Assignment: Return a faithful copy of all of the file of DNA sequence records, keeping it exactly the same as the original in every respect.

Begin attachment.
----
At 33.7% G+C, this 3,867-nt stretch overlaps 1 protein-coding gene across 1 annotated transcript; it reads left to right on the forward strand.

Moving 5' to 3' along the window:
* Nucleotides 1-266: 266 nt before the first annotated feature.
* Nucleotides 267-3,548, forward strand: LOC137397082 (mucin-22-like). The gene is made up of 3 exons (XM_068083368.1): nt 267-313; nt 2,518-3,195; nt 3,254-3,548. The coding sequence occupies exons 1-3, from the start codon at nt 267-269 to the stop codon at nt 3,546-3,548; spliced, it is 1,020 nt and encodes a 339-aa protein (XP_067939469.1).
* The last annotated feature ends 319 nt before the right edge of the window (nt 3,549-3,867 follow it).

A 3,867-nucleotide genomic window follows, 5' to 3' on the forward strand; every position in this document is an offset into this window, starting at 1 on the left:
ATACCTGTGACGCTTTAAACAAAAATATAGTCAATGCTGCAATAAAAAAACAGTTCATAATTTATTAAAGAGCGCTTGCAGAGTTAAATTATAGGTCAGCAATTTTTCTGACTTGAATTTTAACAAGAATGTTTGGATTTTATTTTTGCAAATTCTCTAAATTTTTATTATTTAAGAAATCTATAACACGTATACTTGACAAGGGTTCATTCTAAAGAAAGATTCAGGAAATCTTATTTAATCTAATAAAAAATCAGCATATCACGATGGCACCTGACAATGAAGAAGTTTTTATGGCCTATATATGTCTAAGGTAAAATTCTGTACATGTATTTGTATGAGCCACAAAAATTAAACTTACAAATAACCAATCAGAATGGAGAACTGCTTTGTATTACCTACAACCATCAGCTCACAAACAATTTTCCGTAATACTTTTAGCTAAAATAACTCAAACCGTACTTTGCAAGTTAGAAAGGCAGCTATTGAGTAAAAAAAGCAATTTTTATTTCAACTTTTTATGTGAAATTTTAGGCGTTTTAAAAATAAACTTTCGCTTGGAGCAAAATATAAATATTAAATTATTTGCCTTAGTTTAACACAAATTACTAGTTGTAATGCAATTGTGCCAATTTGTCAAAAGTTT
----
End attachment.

At 33.7% G+C, this 3,867-nt stretch overlaps 1 protein-coding gene across 1 annotated transcript; it reads left to right on the forward strand.

Moving 5' to 3' along the window:
* Nucleotides 1-266: 266 nt before the first annotated feature.
* Nucleotides 267-3,548, forward strand: LOC137397082 (mucin-22-like). The gene is made up of 3 exons (XM_068083368.1): nt 267-313; nt 2,518-3,195; nt 3,254-3,548. The coding sequence occupies exons 1-3, from the start codon at nt 267-269 to the stop codon at nt 3,546-3,548; spliced, it is 1,020 nt and encodes a 339-aa protein (XP_067939469.1).
* The last annotated feature ends 319 nt before the right edge of the window (nt 3,549-3,867 follow it).

A 3,867-nucleotide genomic window follows, 5' to 3' on the forward strand; every position in this document is an offset into this window, starting at 1 on the left:
ATACCTGTGACGCTTTAAACAAAAATATAGTCAATGCTGCAATAAAAAAACAGTTCATAATTTATTAAAGAGCGCTTGCAGAGTTAAATTATAGGTCAGCAATTTTTCTGACTTGAATTTTAACAAGAATGTTTGGATTTTATTTTTGCAAATTCTCTAAATTTTTATTATTTAAGAAATCTATAACACGTATACTTGACAAGGGTTCATTCTAAAGAAAGATTCAGGAAATCTTATTTAATCTAATAAAAAATCAGCATATCACGATGGCACCTGACAATGAAGAAGTTTTTATGGCCTATATATGTCTAAGGTAAAATTCTGTACATGTATTTGTATGAGCCACAAAAATTAAACTTACAAATAACCAATCAGAATGGAGAACTGCTTTGTATTACCTACAACCATCAGCTCACAAACAATTTTCCGTAATACTTTTAGCTAAAATAACTCAAACCGTACTTTGCAAGTTAGAAAGGCAGCTATTGAGTAAAAAAAGCAATTTTTATTTCAACTTTTTATGTGAAATTTTAGGCGTTTTAAAAATAAACTTTCGCTTGGAGCAAAATATAAATATTAAATTATTTGCCTTAGTTTAACACAAATTACTAGTTGTAATGCAATTGTGCCAATTTGTCAAAAGTTT